Metropolis Magazine’s 10 ‘Buzzing’ Design Cities of 2018

From Detroit to Seoul, these cities manage to have global design influence while maintaining a their unique regional identities.
2018 buzzing design cities

Melbourne’s National Gallery of Victoria is Australia’s largest and oldest art museum. Courtesy NGV Photographic Services


For our annual cities listings, Metropolis took a novel approach to avoid the typical ranking: We surveyed 80 leading architecture and design professionals, asking them to nominate places in three categories—design powerhouses, buzzing cultural hubs, and cities that inspire or personally resonate with them. The results turned up the usual suspects as well as some unexpected newcomers, and our coverage is similarly heterogeneous, from profiles of local firms to spotlights on grassroots initiatives and sum-ups of cities’ design goings-on.

Listed below are our 2018 Buzzing Design Cities! Stay tuned to our homepage as we publish our 10 “inspirational cities” over the next two weeks.


The 10 “buzzing” cities nominated in our survey are behind an astounding proportion of the world’s design output. While our 2018 Powerhouse Cities draw off their status as established design nodes, the design scenes of our buzzing cities are characterized by a certain regional embeddedness. The storied multiculturalism of Toronto, for example, has engendered a diverse flock of young designers while, in Portland, the Pacific Northwest’s signature, oft-lampooned eco-consciousness keeps that city at the forefront of construction and material innovations.

And yet the innovations coming out of our buzzing cities often traverse national borders. Scandinavian cities continue to push the envelope on sustainability, developing forms and techniques that could be replicated in other contexts. Sidewalk Toronto is experimenting with smart cities and new models of socio-economic development—ones that stand to reshape the future operations of metropolitan areas around the world.

In spite of their geographically-extensive reach, these cultural hubs refreshingly eschew the urge to become “the next Berlin.” The cities seem to know (and embrace) what they’re good at, be it livability in Melbourne or innovative architecture in Amsterdam.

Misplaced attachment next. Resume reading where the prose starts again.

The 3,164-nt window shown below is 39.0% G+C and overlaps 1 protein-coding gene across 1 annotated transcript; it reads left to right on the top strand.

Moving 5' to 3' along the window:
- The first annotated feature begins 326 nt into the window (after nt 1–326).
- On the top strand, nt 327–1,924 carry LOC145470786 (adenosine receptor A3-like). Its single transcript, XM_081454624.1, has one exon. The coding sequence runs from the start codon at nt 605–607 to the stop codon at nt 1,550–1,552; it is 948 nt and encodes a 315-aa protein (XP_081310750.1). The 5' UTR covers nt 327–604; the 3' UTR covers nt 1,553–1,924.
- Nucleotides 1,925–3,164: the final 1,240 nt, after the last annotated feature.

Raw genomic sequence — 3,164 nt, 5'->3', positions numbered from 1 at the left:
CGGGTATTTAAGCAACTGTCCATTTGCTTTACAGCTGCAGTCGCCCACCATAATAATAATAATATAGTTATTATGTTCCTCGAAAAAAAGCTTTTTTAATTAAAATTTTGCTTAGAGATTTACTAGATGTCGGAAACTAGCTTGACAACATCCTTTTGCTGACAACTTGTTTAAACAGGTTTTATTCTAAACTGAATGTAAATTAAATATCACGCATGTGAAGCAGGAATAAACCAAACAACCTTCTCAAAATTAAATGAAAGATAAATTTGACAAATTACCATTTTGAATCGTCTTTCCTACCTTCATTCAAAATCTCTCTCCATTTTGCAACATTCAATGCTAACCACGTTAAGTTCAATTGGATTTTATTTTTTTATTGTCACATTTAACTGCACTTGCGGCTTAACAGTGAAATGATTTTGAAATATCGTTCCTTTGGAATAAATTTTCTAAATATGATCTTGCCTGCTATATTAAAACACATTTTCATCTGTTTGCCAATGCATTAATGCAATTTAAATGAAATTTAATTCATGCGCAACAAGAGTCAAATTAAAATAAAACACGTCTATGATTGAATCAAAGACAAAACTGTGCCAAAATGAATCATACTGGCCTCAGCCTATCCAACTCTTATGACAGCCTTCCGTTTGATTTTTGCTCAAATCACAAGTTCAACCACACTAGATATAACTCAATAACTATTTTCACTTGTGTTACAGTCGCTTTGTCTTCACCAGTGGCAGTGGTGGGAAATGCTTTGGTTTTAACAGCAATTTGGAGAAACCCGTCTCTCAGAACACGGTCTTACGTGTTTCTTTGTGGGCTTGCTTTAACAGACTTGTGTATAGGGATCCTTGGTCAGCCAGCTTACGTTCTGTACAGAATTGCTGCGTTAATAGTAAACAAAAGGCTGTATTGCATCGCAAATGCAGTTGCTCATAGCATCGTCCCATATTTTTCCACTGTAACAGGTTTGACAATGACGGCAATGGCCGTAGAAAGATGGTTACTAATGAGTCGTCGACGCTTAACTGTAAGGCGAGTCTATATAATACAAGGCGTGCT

But it’s not always easy. Our list evinces that creativity often results from hardship. Portugal was especially hard hit by the global recession, but its capital is fostering startup hubs and lively hospitality spaces. Detroit and Chicago have notoriously fraught social divisions, but young designers and entrepreneurs from all backgrounds are working to improve their built surroundings. The Platform, directed by designer Abir Ali, for example, advances urban development in Detroit while keeping in mind the city’s unique social and economic needs.

In coming years, these cities will have to face even more challenges—rapid development and persistent housing shortages, to name a few. Toronto has long outgrown its urban plans and transportation network, the latter of which has struggled to keep up with the metropolitan area’s population growth. And in many buzzing European cities, big-name mega-developments stand to dramatically expand their urban reaches. Other cities are victims of their own success. In certain flash point locales like Lisbon, an excess of tourists is angering locals who were left disenchanted by the economic crisis. Though design can help address—and even assuage—these growing pains, the responsibility ultimately lies with local officials to fairly manage and distribute the benefits of foreign investment.

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